Symbiont diversity is not involved in depth acclimation in the Mediterranean sea whip Eunicella singularis

Forcioli, D., Merle, P.L., Caligara, C., Ciosi, M. , Muti, C., Francour, P., Cerrano, C. and Allemand, D. (2011) Symbiont diversity is not involved in depth acclimation in the Mediterranean sea whip Eunicella singularis. Marine Ecology Progress Series, 439, pp. 57-71. (doi: 10.3354/meps09314)




In symbiotic cnidarians, acclimation to depth and lower irradiance can involve physiological changes in the photosynthetic dinoflagellate endosymbiont, such as increased chlorophyll content, or qualitative modifications in the symbiont population in favour of better adapted strains. It has been argued that a lack of capacity to acquire new symbionts could limit the bathymetric distribution of the host species, or compromise its long-term survival in a changing environment. But is that always true? To address this question, we investigated the symbiont genetic diversity in Eunicella singularis, a Mediterranean sea whip species with a wide bathymetric distribution (10 to 50 m depth), which has recently suffered from mass mortalities after periods of abnormally high sea temperatures. We measured symbiont population densities and chlorophyll content in natural populations, and followed the response of the holobionts after reciprocal transplantations to deep and shallow depths. A total of 161 colonies were sampled at 2 depths (10 and 30 m) at 5 sites in the northwestern Mediterranean. All colonies harboured a single ribosomal Symbiodinium clade (A'), but a relatively high within-clade genetic diversity was found among and within colonies. This diversity was not structured by depth, even though the deeper colonies contained significantly lower population densities of symbionts and less chlorophyll. We did, however, reveal host-symbiont specificity among E. singularis and other Mediterranean cnidarian species. Transplantation experiments revealed a limit of plasticity for symbiont population density and chlorophyll content, which in turn questions the importance of the trophic role of Symbiodinium in E. singularis.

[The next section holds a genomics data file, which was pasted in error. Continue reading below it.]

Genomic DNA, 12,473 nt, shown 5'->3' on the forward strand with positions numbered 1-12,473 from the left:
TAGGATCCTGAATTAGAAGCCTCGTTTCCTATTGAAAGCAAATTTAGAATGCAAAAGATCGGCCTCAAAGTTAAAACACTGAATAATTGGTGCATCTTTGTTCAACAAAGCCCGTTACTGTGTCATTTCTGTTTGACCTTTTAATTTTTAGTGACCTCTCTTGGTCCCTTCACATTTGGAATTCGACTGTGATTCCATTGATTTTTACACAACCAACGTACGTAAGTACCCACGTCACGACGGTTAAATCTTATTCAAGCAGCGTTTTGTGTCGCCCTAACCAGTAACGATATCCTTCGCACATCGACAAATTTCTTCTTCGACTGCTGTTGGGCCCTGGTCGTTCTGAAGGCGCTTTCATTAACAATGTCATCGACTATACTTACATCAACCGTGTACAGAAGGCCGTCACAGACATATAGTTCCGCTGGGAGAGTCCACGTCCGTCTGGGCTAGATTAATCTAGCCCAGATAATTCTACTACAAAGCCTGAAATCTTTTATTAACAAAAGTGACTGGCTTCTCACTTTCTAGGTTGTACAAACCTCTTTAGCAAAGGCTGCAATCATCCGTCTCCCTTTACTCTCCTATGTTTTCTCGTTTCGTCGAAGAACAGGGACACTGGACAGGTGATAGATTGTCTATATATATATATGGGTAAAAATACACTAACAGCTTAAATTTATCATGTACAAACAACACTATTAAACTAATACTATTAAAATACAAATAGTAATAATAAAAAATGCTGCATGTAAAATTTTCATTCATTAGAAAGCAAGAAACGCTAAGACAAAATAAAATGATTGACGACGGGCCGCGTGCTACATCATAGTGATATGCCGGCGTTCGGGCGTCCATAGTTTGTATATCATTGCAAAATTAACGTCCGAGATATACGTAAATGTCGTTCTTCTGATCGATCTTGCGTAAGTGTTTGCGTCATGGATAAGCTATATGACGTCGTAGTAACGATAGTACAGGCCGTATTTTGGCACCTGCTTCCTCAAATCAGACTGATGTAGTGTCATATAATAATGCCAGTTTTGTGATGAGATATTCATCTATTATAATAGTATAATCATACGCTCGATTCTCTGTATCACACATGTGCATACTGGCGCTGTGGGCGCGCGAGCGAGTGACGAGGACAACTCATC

Item Type:Articles
Glasgow Author(s) Enlighten ID:Ciosi, Dr Marc
Authors: Forcioli, D., Merle, P.L., Caligara, C., Ciosi, M., Muti, C., Francour, P., Cerrano, C., and Allemand, D.
Subjects:Q Science > QH Natural history
Q Science > QH Natural history > QH301 Biology
Q Science > QH Natural history > QH426 Genetics
Q Science > QL Zoology
College/School:College of Medical Veterinary and Life Sciences > Institute of Infection Immunity and Inflammation
Journal Name:Marine Ecology Progress Series
Publisher:Inter Research
ISSN (Online):1616-1599
Published Online:20 October 2011
Copyright Holders:Copyright © 2011 Inter Research
First Published:First published in Marine Ecology Progress Series 439:57-71
Publisher Policy:Reproduced in accordance with the copyright policy of the publisher

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